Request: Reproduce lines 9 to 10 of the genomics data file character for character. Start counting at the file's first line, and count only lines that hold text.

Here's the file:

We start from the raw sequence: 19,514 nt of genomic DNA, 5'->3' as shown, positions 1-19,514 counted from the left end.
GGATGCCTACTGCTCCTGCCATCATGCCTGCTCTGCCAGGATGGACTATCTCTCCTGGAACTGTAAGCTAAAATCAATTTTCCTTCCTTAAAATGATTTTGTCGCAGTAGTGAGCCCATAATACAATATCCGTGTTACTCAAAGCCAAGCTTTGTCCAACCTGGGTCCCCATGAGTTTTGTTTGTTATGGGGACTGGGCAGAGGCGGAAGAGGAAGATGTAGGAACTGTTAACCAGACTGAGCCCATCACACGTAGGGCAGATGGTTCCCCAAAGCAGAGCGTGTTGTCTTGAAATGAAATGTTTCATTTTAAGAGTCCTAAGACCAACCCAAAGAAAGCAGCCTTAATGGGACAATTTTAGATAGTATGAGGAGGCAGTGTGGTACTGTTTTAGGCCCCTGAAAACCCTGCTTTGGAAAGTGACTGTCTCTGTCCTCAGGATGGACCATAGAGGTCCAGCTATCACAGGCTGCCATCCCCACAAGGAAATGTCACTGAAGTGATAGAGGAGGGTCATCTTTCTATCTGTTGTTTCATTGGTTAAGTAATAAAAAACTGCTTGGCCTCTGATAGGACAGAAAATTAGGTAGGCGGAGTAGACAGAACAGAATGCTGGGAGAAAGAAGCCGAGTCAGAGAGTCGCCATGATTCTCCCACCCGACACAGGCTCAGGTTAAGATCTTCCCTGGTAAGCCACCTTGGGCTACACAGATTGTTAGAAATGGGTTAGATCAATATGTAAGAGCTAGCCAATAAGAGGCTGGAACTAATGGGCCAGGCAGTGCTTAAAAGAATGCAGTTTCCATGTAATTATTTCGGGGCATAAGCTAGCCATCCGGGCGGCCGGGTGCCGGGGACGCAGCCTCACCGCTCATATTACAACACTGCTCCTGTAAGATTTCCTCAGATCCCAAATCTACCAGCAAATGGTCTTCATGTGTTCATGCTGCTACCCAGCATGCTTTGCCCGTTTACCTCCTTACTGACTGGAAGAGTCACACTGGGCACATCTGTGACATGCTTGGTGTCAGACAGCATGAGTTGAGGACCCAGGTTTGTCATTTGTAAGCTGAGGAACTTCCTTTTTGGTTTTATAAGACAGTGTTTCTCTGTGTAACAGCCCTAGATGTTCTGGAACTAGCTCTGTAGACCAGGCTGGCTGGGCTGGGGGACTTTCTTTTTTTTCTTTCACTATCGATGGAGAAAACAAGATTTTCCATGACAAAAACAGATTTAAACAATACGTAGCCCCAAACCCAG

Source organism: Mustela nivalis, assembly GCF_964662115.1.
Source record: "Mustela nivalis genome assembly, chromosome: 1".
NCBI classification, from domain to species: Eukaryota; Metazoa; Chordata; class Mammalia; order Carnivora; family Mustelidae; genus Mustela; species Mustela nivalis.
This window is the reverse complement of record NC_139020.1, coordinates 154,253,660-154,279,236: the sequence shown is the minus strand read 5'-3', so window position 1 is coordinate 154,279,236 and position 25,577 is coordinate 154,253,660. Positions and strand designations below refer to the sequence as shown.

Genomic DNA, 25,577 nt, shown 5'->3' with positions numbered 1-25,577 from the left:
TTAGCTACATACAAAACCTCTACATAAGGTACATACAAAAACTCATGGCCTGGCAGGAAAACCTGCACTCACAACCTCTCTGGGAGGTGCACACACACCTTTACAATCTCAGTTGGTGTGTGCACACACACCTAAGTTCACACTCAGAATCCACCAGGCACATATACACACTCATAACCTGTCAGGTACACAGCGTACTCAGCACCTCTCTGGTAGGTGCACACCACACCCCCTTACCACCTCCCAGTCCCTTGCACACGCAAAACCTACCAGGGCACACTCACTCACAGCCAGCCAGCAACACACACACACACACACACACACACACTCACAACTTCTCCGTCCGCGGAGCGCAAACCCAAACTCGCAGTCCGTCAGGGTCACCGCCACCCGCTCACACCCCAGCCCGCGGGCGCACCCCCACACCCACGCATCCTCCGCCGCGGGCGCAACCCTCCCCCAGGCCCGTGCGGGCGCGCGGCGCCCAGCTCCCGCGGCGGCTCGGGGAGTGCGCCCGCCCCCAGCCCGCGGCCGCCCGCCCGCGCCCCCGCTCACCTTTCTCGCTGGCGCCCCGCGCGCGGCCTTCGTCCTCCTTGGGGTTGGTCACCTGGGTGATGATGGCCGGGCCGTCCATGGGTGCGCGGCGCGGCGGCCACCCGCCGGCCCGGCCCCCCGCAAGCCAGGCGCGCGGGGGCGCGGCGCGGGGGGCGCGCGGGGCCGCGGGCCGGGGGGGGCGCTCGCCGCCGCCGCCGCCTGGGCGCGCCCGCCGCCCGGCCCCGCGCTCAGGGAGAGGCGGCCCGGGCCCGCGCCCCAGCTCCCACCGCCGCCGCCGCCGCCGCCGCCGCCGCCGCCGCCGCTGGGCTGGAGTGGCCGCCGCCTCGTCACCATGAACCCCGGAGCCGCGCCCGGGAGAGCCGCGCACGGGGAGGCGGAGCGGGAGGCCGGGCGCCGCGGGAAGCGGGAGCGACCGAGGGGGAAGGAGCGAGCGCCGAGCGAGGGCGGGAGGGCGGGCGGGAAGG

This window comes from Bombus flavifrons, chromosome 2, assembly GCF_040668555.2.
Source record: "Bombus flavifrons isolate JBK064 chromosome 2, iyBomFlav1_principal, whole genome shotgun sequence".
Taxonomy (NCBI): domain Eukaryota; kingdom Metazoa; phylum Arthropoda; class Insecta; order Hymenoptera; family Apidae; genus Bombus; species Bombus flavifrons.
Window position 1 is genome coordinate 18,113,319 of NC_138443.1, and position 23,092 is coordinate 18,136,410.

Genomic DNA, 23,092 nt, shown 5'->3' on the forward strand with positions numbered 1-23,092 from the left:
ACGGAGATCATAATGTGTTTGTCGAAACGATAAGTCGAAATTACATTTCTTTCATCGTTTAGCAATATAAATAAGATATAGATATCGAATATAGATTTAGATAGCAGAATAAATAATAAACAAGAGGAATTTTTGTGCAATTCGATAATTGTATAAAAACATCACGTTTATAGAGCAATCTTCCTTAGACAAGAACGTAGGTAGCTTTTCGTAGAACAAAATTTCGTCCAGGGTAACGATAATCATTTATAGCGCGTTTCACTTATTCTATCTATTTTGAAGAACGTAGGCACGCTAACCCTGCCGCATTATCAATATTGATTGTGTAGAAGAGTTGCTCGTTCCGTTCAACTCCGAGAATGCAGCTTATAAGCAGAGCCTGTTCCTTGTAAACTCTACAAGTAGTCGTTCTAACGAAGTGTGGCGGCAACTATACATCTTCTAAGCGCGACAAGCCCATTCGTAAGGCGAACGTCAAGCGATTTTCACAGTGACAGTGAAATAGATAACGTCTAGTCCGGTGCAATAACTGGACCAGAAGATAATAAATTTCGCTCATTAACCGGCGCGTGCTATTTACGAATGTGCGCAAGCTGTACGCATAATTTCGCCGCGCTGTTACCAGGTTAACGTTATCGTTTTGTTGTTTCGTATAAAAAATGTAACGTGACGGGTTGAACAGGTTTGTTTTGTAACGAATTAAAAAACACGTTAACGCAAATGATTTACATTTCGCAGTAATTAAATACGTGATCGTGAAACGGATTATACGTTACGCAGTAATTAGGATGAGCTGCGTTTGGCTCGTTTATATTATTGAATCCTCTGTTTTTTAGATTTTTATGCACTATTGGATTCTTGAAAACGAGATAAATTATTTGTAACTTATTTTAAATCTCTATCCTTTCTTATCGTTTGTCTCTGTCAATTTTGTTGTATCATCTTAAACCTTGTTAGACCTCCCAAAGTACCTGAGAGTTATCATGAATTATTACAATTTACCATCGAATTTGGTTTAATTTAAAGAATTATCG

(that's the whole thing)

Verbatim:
This window comes from Bombus flavifrons, chromosome 2, assembly GCF_040668555.2.
Source record: "Bombus flavifrons isolate JBK064 chromosome 2, iyBomFlav1_principal, whole genome shotgun sequence".